FreshDirect offers a wider selection of cereal — a total of 73 choices, according to our search late last year — comparable to a typical Manhattan store. But to keep the SKU count down, only five of the 73 come in more than one size. The high-volume brands — Cheerios, Kellogg’s Corn Flakes, Kellogg’s Raisin Bran, Special K, and Total — each come in two sizes. Compare that to the 125-plus brands in a typical suburban grocery store, 20 or more of which usually come in two or three sizes. Adding in private-label store brands, a typical store carries more than 200 different cereal SKUs.
FreshDirect does offer a large selection of what it calls specialty items — condiments, cookies, crackers, herbs and spices, oils and vinegars, etc. — from which it can capture higher margins. A “specialty” tab on the home page seeks to attract its most discerning customers to those products, instead of similar, but less expensive, items sold under the more mundane “grocery” tab.
For example, FreshDirect carries 26 different SKUs of mustard. For those consumers seeking a value brand, French’s Classic Yellow in the squeeze bottle is sold at a price below that at a traditional grocery store. But the company also offers 25 other mustards, including some exotic imports at prices as much as 10 times higher than the value brand’s. In the juice section, lesser-known products, such as Ceres fruit juice, which is imported from South Africa, are priced at a premium above the more common brands, such as Dole’s pineapple juice. Eventually, FreshDirect management hopes that one-third of its packaged-goods revenue will come from such specialty items.
Will customers accept FreshDirect’s less extensive range of packaged goods to enjoy the fresh product advantages that it offers? Mr. Ackerman believes so.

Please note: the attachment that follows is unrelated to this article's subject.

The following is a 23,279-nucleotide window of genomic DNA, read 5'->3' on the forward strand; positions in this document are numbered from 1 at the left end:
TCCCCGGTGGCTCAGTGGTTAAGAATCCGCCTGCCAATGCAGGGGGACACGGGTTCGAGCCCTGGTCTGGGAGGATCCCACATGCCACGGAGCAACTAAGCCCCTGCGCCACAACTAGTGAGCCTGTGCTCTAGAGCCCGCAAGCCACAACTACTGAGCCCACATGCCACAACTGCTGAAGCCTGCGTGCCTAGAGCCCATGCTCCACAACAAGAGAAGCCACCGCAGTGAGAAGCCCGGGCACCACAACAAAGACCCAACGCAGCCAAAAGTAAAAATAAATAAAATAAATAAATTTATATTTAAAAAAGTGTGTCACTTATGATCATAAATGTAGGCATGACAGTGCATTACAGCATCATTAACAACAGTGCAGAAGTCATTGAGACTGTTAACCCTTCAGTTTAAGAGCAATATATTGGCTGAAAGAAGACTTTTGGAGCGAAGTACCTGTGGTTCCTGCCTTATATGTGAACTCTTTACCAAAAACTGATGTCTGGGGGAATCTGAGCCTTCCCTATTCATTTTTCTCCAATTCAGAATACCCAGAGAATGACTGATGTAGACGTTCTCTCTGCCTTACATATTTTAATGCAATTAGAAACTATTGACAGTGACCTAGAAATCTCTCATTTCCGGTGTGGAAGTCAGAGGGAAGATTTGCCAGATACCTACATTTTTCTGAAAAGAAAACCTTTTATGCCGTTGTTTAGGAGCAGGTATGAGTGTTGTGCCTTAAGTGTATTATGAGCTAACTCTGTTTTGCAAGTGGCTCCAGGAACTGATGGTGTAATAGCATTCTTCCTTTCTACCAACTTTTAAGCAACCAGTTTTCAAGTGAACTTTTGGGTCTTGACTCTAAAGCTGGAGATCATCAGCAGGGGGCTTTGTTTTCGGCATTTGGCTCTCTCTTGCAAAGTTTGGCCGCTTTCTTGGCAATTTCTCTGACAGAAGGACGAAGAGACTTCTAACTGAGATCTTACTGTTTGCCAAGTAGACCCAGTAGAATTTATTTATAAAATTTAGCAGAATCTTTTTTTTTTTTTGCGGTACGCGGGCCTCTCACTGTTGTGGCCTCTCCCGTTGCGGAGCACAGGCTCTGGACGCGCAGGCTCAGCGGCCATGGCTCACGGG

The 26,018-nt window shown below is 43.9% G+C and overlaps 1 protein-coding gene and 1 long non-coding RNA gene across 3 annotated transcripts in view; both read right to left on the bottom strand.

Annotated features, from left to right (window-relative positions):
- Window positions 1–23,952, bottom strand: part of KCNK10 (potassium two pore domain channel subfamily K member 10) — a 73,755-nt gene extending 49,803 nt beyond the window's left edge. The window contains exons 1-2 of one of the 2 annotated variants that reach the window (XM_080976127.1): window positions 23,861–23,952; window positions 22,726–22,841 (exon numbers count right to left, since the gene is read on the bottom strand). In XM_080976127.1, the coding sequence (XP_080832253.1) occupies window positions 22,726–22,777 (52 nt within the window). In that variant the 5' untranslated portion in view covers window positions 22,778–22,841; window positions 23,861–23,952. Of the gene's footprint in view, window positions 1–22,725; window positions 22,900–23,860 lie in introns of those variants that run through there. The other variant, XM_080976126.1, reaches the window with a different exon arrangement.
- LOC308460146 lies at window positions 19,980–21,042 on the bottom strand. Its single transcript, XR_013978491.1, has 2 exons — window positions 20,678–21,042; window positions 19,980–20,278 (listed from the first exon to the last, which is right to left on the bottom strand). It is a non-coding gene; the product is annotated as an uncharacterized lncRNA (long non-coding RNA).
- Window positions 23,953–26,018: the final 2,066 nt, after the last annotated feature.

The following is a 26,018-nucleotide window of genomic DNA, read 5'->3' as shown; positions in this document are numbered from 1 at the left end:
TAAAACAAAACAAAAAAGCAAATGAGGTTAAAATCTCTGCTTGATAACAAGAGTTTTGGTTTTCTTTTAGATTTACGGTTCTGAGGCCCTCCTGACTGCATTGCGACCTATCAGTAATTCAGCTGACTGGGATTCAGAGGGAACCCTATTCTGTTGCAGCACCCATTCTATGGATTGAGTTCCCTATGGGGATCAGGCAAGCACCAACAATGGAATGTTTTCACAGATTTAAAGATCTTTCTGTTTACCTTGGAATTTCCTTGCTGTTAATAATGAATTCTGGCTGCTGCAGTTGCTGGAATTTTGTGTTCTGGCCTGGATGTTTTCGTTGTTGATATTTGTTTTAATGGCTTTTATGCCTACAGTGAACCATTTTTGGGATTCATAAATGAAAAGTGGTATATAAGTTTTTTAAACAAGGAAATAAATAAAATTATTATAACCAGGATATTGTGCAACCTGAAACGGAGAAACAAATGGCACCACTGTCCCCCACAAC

“A typical wholesale grocery store like Costco offers a mere 4,000 SKUs of the most basic products like soda, diapers, and toilet paper in bulk quantities at unbeatable prices,” he says. “The dramatic growth of the warehouse format offers ample evidence that customers will accept a limited product offering of basic commodities to get lower prices. In fact, our ideal customer would be someone who buys bulk staples once a month from Costco, and buys everything else from us once a week.”
No Promised Land
FreshDirect’s management holds no illusions about a promised land in the “last mile,” but sees the last mile as a necessary evil that supports the make-to-order model — again, a point of view to which Michael Dell could readily relate. FreshDirect has learned from its predecessors’ mistakes. Webvan, Kozmo, and Urbanfetch offered free delivery; FreshDirect charges $3.95 for delivery and also requires a $40 minimum order. This delivery charge is competitive with the $2.50 to $5 charge of a typical Manhattan grocery store. Such pricing generally covers the delivery cost and meets consumer expectations, according to the startup’s market research. And, as was the case with Webvan and Urbanfetch, FreshDirect’s drivers don’t accept tips.
To control the cost of the “necessary evil” of home delivery, FreshDirect doesn’t offer same-day delivery — only next-day delivery. In addition, it delivers only between 4 p.m. and midnight and promises delivery within a two-hour window. In contrast, to emphasize the convenience of delivery, Webvan offered slots from 6 a.m. to 10 p.m. and initially promised delivery within a 30-minute window. Such precision demanded sophisticated routing software, but still yielded regular redeliveries. Although it is still early in its rollout of services, FreshDirect claims redeliveries of less than one-quarter of 1 percent.
The location of its processing facility proves the most critical factor in FreshDirect’s cost-efficient delivery model. Long Island City, in the New York City borough of Queens, is less than a quarter-mile from the Midtown tunnel connecting Long Island and Manhattan. This gives FreshDirect easy access to the greatest population density (a crucial variable in delivery economics) in the United States: Roughly 4 million people can be found within a 10-mile radius of its processing center. Thanks to this population density, FreshDirect averages nine to 10 deliveries per hour with a two-person crew — more than triple the three deliveries per hour that Webvan struggled to achieve with its single-driver model.